Mortgage modification in bankruptcy: Enact the bankruptcy code changes previously advanced through S. 2136/H.R. 3609, which was proposed in the110th Congress by Sen. Richard Durbin (D-Ill.) and Reps. John Conyers (D-Mich.), Brad Miller (D-N.C.), and Steve Chabot (R-Ohio). The legislation would allow bankruptcy judges to restructure mortgage loans for primary residences in Chapter 13 proceedings on the same basis as currently allowed for vacation homes, yachts, and investment properties.

Foreclosure deferral: Enact a one-year foreclosure deferral period, similar to H.R. 6076, which was proposed in the 110th Congress by Rep. Doris Matsui (D-Calif.). The bill would provide distressed homeowners who continue to make adjusted payments on their mortgages adequate time to modify their existing loans or refinance into new loans.

Foreclosure prevention and servicing reform: Enact an expanded version of H.R. 5679, which was proposed in the 110th Congress by Rep. Maxine Waters (D-Calif.). The bill would require lenders and loan servicers for any federally related mortgage, as well as any financial entity receiving federal emergency stabilization assistance, to undertake loss mitigation and loan modification prior to initiating a foreclosure proceeding.  Congress should expand this legislation to establish appropriate compensation and provide liability protection for servicers that undertake meaningful loan modifications.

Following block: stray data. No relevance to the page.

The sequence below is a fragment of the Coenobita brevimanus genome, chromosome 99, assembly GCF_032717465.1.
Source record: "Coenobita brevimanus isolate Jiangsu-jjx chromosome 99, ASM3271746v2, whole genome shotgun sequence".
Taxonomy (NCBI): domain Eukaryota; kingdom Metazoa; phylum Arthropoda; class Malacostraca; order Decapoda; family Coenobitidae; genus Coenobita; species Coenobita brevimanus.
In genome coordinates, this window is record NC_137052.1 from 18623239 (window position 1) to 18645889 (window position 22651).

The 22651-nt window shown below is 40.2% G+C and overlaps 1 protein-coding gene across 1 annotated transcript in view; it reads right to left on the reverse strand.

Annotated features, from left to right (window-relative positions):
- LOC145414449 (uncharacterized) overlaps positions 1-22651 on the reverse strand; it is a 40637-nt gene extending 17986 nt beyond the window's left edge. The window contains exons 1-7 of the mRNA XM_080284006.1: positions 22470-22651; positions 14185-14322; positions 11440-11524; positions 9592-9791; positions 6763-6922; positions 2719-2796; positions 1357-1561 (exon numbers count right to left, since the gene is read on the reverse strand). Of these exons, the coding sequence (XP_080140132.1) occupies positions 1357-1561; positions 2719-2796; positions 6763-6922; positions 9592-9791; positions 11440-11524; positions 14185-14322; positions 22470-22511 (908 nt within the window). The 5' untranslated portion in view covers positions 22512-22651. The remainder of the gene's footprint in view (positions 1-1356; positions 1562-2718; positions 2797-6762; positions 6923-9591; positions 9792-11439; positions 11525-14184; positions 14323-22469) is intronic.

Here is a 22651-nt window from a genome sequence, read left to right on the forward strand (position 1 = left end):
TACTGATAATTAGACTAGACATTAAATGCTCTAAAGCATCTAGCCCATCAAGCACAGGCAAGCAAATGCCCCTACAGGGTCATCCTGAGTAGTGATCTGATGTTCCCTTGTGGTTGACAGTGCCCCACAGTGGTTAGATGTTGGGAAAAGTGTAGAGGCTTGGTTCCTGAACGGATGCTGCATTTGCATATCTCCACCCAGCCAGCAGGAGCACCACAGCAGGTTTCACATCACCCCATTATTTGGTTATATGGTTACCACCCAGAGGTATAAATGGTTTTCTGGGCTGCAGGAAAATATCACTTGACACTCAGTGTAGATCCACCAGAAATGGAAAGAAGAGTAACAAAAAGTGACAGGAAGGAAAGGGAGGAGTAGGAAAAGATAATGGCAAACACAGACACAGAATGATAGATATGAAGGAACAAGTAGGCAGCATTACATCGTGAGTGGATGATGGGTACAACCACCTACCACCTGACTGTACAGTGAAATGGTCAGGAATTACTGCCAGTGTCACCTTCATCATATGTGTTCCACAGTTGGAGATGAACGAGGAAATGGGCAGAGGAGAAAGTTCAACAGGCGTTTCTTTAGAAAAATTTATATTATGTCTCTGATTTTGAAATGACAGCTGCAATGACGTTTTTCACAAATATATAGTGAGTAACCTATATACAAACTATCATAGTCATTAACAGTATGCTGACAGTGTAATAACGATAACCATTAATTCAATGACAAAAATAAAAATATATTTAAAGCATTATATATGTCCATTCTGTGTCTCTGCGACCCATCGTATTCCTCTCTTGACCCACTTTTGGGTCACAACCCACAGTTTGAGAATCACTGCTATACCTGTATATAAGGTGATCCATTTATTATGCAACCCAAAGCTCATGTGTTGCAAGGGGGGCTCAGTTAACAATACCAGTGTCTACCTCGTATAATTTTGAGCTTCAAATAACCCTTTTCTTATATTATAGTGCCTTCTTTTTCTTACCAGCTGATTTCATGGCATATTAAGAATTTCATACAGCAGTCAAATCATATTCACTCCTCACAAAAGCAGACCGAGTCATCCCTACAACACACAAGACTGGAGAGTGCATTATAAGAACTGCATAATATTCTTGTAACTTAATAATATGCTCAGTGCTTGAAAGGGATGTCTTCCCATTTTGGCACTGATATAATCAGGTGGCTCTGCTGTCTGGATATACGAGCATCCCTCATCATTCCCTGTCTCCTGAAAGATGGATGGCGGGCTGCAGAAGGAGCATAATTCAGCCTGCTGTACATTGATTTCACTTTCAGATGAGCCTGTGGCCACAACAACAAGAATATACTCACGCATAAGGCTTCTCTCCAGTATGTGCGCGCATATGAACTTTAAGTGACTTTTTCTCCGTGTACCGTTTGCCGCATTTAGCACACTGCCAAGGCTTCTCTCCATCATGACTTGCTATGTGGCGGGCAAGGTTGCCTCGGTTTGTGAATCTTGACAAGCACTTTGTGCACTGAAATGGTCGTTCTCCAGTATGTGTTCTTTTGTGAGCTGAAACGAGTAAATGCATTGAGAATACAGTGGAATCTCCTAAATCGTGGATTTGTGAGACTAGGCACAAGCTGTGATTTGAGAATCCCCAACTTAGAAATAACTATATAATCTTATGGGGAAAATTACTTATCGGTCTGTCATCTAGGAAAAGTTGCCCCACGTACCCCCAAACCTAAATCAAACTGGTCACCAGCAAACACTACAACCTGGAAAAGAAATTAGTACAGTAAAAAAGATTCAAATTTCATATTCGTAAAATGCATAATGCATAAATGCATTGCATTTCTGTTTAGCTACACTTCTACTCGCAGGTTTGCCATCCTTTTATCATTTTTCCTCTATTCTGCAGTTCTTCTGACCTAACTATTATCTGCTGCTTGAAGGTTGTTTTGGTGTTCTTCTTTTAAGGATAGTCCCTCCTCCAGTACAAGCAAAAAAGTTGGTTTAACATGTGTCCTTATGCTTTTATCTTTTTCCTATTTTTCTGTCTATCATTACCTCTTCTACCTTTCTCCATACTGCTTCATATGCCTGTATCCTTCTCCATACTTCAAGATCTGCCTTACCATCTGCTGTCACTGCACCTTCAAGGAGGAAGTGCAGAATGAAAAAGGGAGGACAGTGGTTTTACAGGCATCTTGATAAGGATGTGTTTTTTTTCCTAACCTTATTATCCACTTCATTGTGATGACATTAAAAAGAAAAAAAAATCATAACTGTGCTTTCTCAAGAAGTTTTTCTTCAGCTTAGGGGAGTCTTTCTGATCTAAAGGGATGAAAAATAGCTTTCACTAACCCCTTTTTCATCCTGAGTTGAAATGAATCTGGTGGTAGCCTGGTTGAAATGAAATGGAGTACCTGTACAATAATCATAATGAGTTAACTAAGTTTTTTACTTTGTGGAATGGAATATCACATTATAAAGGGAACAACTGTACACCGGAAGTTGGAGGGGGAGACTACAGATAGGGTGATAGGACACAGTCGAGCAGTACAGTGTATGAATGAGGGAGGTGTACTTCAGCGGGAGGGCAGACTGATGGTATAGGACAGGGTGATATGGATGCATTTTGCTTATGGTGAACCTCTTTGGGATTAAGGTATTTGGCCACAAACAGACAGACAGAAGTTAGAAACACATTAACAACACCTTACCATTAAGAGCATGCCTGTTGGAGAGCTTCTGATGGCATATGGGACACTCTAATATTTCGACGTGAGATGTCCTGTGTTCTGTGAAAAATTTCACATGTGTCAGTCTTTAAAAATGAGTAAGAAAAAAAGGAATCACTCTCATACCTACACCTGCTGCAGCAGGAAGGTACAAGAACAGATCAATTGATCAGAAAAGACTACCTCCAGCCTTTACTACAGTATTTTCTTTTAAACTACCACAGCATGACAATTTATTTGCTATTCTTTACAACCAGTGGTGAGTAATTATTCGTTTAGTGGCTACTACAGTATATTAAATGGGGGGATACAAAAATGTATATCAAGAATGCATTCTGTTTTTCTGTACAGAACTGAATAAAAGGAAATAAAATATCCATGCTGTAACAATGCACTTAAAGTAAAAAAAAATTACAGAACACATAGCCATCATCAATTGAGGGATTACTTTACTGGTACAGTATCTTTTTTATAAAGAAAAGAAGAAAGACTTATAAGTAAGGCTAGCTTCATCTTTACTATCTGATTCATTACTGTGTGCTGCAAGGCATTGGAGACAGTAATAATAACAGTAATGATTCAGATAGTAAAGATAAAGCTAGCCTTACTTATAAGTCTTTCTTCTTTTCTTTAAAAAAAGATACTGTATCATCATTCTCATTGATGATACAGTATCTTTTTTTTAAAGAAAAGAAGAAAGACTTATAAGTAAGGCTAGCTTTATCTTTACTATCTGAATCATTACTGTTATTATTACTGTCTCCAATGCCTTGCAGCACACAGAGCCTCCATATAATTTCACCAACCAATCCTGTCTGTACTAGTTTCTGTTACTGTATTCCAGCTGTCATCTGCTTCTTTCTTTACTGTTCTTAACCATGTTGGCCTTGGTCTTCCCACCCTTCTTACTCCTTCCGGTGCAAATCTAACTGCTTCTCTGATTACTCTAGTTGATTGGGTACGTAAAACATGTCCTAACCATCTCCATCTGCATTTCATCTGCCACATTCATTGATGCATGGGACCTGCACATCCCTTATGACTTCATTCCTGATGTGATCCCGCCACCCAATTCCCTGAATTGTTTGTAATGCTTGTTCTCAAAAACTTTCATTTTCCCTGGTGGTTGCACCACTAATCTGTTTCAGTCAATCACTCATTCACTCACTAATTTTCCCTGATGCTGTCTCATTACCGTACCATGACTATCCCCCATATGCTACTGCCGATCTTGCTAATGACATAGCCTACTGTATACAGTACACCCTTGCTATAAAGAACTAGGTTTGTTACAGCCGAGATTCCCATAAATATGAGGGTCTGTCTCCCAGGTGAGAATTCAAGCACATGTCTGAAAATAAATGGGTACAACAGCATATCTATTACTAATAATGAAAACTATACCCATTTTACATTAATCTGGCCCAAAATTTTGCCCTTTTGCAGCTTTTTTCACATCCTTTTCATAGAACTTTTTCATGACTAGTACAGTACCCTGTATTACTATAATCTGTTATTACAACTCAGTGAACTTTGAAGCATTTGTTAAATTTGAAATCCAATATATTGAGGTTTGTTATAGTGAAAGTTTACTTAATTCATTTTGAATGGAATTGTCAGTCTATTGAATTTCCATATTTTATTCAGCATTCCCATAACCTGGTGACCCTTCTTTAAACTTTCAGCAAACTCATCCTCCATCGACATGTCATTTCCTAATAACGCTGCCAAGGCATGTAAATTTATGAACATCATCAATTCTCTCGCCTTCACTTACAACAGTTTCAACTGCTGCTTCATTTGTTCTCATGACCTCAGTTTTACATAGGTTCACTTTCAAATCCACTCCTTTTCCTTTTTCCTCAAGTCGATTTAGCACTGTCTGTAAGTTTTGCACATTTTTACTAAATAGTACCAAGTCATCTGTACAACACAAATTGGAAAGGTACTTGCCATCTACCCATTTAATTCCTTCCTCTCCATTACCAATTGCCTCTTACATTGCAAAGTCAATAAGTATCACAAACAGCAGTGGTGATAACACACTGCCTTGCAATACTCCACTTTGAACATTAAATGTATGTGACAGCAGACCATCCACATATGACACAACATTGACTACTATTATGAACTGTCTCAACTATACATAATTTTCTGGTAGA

Accountability for lending abuses: Enact assignee liability and due diligence standards to correct a fundamental flaw in the mortgage securitization process—the lack of continuing accountability for improper marketing, lending, and underwriting of mortgage loans that are securitized and sold to investors.